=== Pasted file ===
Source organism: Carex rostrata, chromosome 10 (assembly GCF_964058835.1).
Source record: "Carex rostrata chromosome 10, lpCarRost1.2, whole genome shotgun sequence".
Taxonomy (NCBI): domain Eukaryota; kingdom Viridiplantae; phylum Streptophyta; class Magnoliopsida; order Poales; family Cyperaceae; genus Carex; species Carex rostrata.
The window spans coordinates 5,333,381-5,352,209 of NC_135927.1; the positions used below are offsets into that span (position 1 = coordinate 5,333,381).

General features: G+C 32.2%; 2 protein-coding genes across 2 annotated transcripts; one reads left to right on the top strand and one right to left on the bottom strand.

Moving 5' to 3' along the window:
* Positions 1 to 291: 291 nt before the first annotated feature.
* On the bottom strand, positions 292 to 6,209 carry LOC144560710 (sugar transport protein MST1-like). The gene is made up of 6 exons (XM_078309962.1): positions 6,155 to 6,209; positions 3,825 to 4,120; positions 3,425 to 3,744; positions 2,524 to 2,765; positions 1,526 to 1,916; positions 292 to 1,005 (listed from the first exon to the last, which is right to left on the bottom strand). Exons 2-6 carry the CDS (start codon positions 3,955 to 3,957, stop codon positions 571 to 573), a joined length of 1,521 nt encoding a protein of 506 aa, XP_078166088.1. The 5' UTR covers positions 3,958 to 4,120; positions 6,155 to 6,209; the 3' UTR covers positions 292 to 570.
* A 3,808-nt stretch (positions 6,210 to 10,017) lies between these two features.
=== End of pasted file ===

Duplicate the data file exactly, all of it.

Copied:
Source organism: Carex rostrata, chromosome 10 (assembly GCF_964058835.1).
Source record: "Carex rostrata chromosome 10, lpCarRost1.2, whole genome shotgun sequence".
Taxonomy (NCBI): domain Eukaryota; kingdom Viridiplantae; phylum Streptophyta; class Magnoliopsida; order Poales; family Cyperaceae; genus Carex; species Carex rostrata.
The window spans coordinates 5,333,381-5,352,209 of NC_135927.1; the positions used below are offsets into that span (position 1 = coordinate 5,333,381).

General features: G+C 32.2%; 2 protein-coding genes across 2 annotated transcripts; one reads left to right on the top strand and one right to left on the bottom strand.

Moving 5' to 3' along the window:
* Positions 1 to 291: 291 nt before the first annotated feature.
* On the bottom strand, positions 292 to 6,209 carry LOC144560710 (sugar transport protein MST1-like). The gene is made up of 6 exons (XM_078309962.1): positions 6,155 to 6,209; positions 3,825 to 4,120; positions 3,425 to 3,744; positions 2,524 to 2,765; positions 1,526 to 1,916; positions 292 to 1,005 (listed from the first exon to the last, which is right to left on the bottom strand). Exons 2-6 carry the CDS (start codon positions 3,955 to 3,957, stop codon positions 571 to 573), a joined length of 1,521 nt encoding a protein of 506 aa, XP_078166088.1. The 5' UTR covers positions 3,958 to 4,120; positions 6,155 to 6,209; the 3' UTR covers positions 292 to 570.
* A 3,808-nt stretch (positions 6,210 to 10,017) lies between these two features.